STAAR: FAQs

  • What is STAAR?
    • The State of Texas Assessment of Academic Readiness, or STAAR, is a new assessment being implemented during the 2011-2012 school year.
  • What is the STAAR implementation plan?
    • During the 2011-2012 school year, STAAR will take the place of TAKS for students in grades 3-9. In 2012-2013, 10th grade STAAR will be added. In 2013-2014, 11th grade will be added and STAAR will be fully implemented.
  • What grades and subjects will be tested with STAAR?
    • In grades 3-8, STAAR will test the exact same grades and subjects as TAKS did. Beginning in 9th grade, STAAR will consist of 12 End-of-Course exams, three exams in each of the four core subject areas. The subjects tested with EOC include Algebra I, Algebra II, Geometry, Biology, Chemistry, Physics, English I, English II, English III, World Geography, World History, and U.S. History. In order to graduate, students must pass the EOC exam for each of the associated courses in which they are registered.
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  • Who must take STAAR End-of-Course assessments?
    • Beginning with newly enrolled 9th graders, students entering high school in fall 2011 will be required to take the End-of-Course (EOC) assessment in each subject for which an EOC exists. If a student entering high school for the first time in fall 2011 is enrolled in any of these courses, they will be required to take the EOC exam for the course(s) in which they are enrolled. Additionally, the EOC tests will count as 15% of a student's final grade in the core course which the student took the EOC.
  • What will be required for graduation?
      • To receive a diploma and to participate in graduation ceremonies, the student must:
        • Complete one of the Austin ISD's Distinguished, Recommended or Minimum graduation programs.
        • Meet passing requirements on the State of Texas Assessments:
          Graduating Class State Testing Requirements

          Students entering 9th grade before 2011-12

          Pass all sections of exit-level TAKS

          Students entering 9th grade during 2011-12 and beyond

          Meet minimum requirements on all 12 STAAR EOC exams and meet a satisfactory cumulative EOC passing score requirement (see below) in each of the four content areas of ELA, Math, Science and Social Studies.

          MATH:
          • Algebra I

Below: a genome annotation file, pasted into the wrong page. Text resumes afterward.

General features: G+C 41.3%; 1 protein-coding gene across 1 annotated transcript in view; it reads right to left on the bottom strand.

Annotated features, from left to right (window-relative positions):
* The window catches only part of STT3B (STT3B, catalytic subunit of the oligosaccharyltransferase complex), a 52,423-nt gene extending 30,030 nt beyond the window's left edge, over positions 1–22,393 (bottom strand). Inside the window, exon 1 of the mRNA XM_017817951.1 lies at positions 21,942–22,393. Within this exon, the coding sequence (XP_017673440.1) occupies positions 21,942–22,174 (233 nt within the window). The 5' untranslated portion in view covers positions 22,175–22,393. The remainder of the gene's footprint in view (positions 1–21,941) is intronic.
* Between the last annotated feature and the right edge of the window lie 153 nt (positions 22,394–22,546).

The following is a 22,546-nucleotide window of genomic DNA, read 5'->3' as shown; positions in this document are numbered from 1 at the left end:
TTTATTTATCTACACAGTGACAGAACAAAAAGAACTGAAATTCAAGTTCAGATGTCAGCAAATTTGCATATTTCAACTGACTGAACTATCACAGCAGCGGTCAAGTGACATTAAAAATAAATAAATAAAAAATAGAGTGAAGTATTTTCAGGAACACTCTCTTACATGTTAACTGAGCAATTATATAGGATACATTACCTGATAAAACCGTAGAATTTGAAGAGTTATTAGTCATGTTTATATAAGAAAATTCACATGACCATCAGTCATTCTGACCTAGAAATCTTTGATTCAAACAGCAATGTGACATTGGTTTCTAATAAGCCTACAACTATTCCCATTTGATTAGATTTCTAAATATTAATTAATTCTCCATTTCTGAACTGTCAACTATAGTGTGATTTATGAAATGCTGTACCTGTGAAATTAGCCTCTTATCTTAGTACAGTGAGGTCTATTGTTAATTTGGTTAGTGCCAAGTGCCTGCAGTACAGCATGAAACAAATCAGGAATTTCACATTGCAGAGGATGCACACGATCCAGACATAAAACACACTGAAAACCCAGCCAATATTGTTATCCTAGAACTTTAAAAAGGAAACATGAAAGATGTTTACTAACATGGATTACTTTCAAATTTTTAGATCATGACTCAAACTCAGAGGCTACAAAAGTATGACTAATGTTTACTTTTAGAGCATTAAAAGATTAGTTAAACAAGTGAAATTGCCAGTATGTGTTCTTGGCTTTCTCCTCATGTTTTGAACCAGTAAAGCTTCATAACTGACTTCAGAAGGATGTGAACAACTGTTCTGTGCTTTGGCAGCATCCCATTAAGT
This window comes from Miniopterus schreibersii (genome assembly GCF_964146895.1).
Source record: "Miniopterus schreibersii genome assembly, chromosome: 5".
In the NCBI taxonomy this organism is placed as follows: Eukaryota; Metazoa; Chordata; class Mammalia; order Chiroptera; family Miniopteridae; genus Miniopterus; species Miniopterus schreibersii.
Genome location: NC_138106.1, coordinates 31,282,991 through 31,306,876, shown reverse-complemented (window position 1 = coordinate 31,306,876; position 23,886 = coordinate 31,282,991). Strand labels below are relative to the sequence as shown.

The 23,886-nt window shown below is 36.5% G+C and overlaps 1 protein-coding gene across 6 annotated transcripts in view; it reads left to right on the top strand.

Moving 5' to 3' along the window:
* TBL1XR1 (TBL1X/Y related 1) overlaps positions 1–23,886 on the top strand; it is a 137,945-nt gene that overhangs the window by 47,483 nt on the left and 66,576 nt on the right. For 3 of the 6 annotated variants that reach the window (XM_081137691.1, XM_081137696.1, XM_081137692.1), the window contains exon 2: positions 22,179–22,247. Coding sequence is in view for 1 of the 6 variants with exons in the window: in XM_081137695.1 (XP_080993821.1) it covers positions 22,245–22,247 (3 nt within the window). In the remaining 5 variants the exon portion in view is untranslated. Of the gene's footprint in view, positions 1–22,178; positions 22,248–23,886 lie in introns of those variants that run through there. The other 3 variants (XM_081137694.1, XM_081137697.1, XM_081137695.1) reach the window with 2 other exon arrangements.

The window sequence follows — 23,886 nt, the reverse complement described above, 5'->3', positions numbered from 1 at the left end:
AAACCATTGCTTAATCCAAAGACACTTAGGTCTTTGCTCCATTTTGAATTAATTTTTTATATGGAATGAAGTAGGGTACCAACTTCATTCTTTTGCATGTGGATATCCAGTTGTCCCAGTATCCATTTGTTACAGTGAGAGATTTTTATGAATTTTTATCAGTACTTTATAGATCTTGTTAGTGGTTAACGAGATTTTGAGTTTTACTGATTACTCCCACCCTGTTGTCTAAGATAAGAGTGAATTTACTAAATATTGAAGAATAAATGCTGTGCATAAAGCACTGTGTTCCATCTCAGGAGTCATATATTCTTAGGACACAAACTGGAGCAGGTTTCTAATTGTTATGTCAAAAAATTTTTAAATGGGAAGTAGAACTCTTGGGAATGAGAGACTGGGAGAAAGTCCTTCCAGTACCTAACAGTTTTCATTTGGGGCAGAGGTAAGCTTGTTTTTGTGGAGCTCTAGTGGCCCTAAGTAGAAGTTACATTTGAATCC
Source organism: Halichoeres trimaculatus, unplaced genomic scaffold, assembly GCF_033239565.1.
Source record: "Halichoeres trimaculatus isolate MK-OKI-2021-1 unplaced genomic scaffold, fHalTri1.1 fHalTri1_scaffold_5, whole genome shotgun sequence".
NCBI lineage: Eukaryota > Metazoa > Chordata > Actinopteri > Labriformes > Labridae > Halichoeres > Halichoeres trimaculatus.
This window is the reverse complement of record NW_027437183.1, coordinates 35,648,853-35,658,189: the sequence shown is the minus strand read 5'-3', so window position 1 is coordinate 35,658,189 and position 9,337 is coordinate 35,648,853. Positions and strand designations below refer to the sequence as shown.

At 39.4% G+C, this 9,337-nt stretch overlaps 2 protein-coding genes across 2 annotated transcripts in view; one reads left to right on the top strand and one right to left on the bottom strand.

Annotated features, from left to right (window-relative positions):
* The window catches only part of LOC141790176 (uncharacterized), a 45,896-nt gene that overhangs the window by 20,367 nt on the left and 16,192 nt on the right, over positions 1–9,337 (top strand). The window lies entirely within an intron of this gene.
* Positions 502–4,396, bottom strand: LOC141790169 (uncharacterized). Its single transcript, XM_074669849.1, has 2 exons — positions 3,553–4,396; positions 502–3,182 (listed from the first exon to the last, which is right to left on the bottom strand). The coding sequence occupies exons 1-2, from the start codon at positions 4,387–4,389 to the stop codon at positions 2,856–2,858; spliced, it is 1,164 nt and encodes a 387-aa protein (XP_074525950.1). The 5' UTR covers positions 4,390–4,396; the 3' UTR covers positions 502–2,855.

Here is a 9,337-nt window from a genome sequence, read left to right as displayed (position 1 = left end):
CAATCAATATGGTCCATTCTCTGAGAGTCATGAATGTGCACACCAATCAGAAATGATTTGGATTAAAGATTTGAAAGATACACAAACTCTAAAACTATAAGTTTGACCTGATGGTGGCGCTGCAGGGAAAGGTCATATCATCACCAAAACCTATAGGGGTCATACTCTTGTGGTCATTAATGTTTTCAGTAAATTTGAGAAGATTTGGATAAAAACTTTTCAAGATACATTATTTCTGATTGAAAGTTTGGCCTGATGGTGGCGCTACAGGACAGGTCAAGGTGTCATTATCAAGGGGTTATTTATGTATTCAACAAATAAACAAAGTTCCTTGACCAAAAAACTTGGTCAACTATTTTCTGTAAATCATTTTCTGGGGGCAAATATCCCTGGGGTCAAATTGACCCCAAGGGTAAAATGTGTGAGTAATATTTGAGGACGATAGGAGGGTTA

• Geometry
          • Algebra II
          ELA:
          • English I
          • English II
          • English III
          SCIENCE:
          • Biology
          • Chemistry
          • Physics
          SOCIAL STUDIES:
          • World Geography
          • World History
          • US History
  • Do the requirements differ according to the graduation plan?
    • Yes. Different levels of performance on English II and Algebra II EOC tests will be required for each of the three graduation plans (Minimum, Recommended and Distinguished).
      • Minimum:
        • Meet cumulative score requirement based on the number of courses taken for which an end-of-course test exists. (Cumulative score requirement may vary by subject area.)
      • Recommended:
        • Meet cumulative score requirement in each of four core content areas, and
        • Perform satisfactorily on -
          • Algebra II test
          • English III test
      • Distinguished:
        • Meet cumulative score requirement in each of four core content areas, and
        • Perform at the Advanced Academic Performance level on the -
          • Algebra II test
          • English III test
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  • When will the state's requirements regarding graduation go into effect?
    • The class of 2015 will be the first class to undergo four years of EOC testing. Therefore, they will be the first class required to fulfill the state's new graduation requirements. Students graduating before 2015 will continue to take TAKS.
  • Will high school students be allowed to retake STAAR EOC tests?
    • Yes. Students at the high school level will be able to retake any of the STAAR EOC assessments. (Students in grades 5 and 8 will be able to re-test in reading and math in order to meet their promotion criteria beginning in 2013 as the state is not offering re-test opportunities in 2012.)
  • How many more testing days will the STAAR assessment require?
    • STAAR significantly increases the number of testing days at the high school level. Currently, there are 25 TAKS testing days, including exit-level re-testing. STAAR EOC will require up to 45 testing days when it is fully implemented in 2015. (Note: Districts will administer 45 days of testing but that does not mean students will be taking 45 days worth of state tests.)
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  • How will the state modify STAAR for students with special needs?